Parsing the Kucinich Decision

If you were watching last night’s Democratic debate closely, you probably noticed that Dennis Kucinich was not there.

That’s because, in the hours leading up to the debate, the Nevada Supreme Court ruled that NBC did not have to allow Kucinich to participate. The decision overruled a district court judge’s order that the network include Kucinich.

Ultimately, the high court decided that the lower court didn’t have the power to force NBC’s hand. Here’s an excerpt from the decision:

In other words, Kucinich should have complained to the FCC, not a local court. A footnote later explains that the lower court’s attempt to exercise prior restraint on NBC is a violation of the First Amendment and therefore unconstitutional.

With respect to Kucinich’s second claim—that NBC violated its contract by going back on its initial invitation—the Supreme Court decides thusly: “We conclude that the district court manifestly abused its discretion in determining that a contract existed between the parties.” A contract by definition requires “an offer an acceptance, a meeting of the minds, and consideration. Here, the element of consideration is absent.” That’s basically a fancy way of saying they never made a deal.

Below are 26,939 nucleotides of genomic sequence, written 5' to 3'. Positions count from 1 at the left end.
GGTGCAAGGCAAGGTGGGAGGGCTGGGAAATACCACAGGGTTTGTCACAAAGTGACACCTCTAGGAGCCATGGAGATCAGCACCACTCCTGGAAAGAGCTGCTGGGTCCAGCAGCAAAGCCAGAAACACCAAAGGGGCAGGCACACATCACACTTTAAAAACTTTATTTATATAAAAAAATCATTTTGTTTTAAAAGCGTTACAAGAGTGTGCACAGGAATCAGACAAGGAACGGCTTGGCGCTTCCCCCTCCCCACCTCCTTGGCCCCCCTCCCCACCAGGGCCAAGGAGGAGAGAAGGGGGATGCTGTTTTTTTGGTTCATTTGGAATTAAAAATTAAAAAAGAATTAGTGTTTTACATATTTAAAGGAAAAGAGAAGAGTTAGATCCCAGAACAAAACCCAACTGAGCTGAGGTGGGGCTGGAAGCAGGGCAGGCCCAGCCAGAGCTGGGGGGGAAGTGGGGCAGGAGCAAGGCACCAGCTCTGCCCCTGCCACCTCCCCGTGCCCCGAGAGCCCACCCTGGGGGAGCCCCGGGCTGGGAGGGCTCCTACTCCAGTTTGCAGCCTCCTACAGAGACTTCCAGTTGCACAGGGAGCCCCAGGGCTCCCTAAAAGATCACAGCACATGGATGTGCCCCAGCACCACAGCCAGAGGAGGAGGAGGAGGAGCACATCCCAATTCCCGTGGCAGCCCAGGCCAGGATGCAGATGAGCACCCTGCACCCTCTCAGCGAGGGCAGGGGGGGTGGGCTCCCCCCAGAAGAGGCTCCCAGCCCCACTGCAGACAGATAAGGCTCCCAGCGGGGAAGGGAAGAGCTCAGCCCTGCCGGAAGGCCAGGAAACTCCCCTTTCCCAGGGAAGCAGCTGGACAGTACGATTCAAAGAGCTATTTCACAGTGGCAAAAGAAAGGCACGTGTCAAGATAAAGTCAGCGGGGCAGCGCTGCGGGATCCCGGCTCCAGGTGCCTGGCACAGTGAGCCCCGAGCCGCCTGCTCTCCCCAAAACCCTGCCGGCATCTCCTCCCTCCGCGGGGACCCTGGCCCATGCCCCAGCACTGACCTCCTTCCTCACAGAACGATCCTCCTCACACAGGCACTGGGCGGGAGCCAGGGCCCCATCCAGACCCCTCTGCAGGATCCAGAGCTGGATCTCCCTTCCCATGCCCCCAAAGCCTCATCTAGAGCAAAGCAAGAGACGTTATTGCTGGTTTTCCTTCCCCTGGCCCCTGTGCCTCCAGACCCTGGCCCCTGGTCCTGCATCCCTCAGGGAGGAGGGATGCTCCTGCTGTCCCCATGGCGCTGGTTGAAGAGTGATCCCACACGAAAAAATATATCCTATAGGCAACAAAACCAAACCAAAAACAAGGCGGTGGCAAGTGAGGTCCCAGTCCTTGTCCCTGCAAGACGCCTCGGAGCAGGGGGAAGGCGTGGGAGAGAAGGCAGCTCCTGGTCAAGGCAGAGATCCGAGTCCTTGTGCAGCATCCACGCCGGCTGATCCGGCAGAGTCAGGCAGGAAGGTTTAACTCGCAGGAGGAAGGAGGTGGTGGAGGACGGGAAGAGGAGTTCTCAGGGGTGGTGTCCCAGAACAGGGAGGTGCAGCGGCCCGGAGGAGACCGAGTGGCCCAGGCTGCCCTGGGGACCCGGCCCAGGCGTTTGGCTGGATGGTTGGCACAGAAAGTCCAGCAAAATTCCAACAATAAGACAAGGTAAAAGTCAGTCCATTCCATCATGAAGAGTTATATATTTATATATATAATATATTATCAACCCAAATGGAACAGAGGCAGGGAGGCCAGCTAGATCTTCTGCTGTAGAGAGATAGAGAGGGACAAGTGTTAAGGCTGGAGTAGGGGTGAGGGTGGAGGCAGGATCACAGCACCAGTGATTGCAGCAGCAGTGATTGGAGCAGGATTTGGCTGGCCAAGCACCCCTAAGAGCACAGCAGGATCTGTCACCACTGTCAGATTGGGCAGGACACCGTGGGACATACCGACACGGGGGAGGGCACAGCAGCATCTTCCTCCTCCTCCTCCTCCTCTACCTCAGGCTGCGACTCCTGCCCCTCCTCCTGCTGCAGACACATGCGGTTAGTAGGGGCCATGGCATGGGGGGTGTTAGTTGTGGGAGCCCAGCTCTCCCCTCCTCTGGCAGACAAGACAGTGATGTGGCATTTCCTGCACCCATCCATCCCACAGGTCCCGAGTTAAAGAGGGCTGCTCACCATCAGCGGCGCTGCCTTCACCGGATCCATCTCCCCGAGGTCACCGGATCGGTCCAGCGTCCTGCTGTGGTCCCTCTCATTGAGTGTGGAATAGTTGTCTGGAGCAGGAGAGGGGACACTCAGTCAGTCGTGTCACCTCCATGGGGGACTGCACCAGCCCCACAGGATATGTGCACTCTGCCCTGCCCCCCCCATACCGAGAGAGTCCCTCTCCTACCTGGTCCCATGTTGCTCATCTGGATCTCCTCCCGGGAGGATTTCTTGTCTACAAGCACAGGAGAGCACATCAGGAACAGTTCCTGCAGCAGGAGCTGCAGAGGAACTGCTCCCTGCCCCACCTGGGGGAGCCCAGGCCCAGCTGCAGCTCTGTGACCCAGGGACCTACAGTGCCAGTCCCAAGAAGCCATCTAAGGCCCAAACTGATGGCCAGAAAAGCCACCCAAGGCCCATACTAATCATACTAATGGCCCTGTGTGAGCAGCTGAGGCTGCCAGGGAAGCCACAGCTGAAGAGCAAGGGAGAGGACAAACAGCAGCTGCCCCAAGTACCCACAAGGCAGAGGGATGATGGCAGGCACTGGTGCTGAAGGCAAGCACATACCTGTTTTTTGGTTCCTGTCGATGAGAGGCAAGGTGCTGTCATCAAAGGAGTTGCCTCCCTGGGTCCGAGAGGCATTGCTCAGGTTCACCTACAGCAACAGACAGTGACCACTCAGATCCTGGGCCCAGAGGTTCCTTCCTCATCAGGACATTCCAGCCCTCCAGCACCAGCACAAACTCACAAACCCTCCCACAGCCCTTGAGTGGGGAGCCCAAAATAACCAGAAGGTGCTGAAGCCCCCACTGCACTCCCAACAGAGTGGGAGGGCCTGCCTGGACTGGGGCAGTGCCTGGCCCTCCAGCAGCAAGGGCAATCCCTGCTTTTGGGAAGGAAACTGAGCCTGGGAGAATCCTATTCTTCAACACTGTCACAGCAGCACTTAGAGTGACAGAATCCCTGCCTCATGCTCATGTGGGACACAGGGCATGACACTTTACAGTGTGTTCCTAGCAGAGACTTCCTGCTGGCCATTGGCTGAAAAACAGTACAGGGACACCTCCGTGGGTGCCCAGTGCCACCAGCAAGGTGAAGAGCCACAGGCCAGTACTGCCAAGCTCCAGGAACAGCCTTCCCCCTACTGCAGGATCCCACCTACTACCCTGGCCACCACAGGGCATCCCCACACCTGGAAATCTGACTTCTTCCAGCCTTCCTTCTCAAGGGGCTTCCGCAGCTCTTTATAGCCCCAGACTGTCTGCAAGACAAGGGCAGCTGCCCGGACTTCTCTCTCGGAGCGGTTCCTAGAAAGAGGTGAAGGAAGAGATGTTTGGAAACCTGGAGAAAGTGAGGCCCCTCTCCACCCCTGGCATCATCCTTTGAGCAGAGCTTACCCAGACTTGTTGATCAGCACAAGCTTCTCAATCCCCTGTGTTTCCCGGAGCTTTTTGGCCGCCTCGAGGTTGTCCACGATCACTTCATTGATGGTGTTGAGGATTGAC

The decision isn’t just a rebuke of Kucnich’s complaint. It seems to rather harshly criticize the thinking of Senior Clark County District Court Judge Charles Thompson. (The court “manifestly abused its discretion.”) In retrospect, his musings about “fairness” and opposing viewpoints turn out to be as flimsy as they sounded at the time .

Kucinich is still getting his platform, albeit a smaller one. This morning, he appeared on the radio show Democracy Now! with Amy Goodman, where they replayed the audio from last night’s debate, pausing it to allow Kucinich to answer the questions as well. You can listen and read the transcript here .